Alex McFarland: The Millennial Tuna Crisis—Only the Beginning
Religion/Culture Expert Speaks to Tens of Thousands of Young People Every Year, Says Being Drawn to Atheism and Skepticism Is Concerning
GREENSBORO, N.C.—Millennials are being blamed for yet another cultural phenomenon this week—and it’s something kind of fishy.
Several business outlets are citing a report that the big three tuna suppliers are blaming slumping sales on millennials. The reasons are varied: Millennials don’t pack their lunches, they like fresher food, they are sensitive to eating smelly tuna in a crowded workplace or they don’t even own can openers.
It’s yet another aspect of the complicated millennial psyche that America is still trying to figure out, says religion and culture expert, national radio host and author Dr. Alex McFarland. He speaks to tens of thousands of young people every year, knows the millennials mindset well and wonders why more media aren’t covering a much more pressing matter.
“This week, the millennial headline is tuna, but a much greater concern is how millennials, in droves, are leaving their faith behind,” said McFarland, who is the co-author of “Abandoned Faith: Why Millennials Are Walking Away and How You Can Lead Them Home.” “Since this generation burst onto the scene, many have been trying to figure out their work ethic, spending habits, views on marriage and children and much more. And while these things are important to know, we should be more concerned with their faith beliefs and why some millennials are drawn to atheism, skeptic and the ever-growing religious group of ‘nones.’”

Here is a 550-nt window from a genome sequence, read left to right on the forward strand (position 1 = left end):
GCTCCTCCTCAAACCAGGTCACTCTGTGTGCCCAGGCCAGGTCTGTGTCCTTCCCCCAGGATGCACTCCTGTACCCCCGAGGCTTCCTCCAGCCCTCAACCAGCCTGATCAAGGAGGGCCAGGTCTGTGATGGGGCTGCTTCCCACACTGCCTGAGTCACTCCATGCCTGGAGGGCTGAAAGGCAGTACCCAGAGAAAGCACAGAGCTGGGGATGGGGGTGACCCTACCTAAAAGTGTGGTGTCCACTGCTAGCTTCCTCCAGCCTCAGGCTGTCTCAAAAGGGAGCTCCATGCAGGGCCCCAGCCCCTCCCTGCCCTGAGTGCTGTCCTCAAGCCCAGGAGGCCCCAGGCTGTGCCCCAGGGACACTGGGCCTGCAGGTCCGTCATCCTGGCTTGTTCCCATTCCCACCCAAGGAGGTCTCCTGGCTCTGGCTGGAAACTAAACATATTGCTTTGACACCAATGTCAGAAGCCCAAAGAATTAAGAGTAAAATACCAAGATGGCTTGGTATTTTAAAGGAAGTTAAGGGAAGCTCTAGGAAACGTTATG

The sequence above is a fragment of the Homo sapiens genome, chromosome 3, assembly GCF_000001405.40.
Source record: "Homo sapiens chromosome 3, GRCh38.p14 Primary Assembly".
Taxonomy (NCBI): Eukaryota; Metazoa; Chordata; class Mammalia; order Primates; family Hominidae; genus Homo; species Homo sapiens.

McFarland points to a Los Angeles Times article from earlier this year that cited a Pew Research study that found that one-third of millennials have no religious affiliation. “And who can blame them?” the Times reported. “They were raised in an era of sex abuse scandals and jihadist extremism. Corruption of institutions and ideologies have turned many young people away.”
“When millennials see recent history and witness the headlines that permeate the news, they should be turning toward God rather than away from him,” McFarland added. “Over and over, we say we don’t need God in our lives, our schools or our communities. We don’t want to see messages of Christmas and some certainly don’t want Judeo-Christian values in our laws. But when millennials repeatedly push God away, there is no doubt the consequences will come to light in a very real and tangible way—in our families, churches, schools, government, how we define marriage, even how we view God’s design for gender. If there was ever a time for revival in our nation—and this generation—it is now.”
McFarland is the creator of the successful Truth for a New Generation (TNG) national and regional apologetics conferences, which aim to help students, parents, youth pastors and community members to lift up this young generation, pray for them and empower them to stand strong in their faith.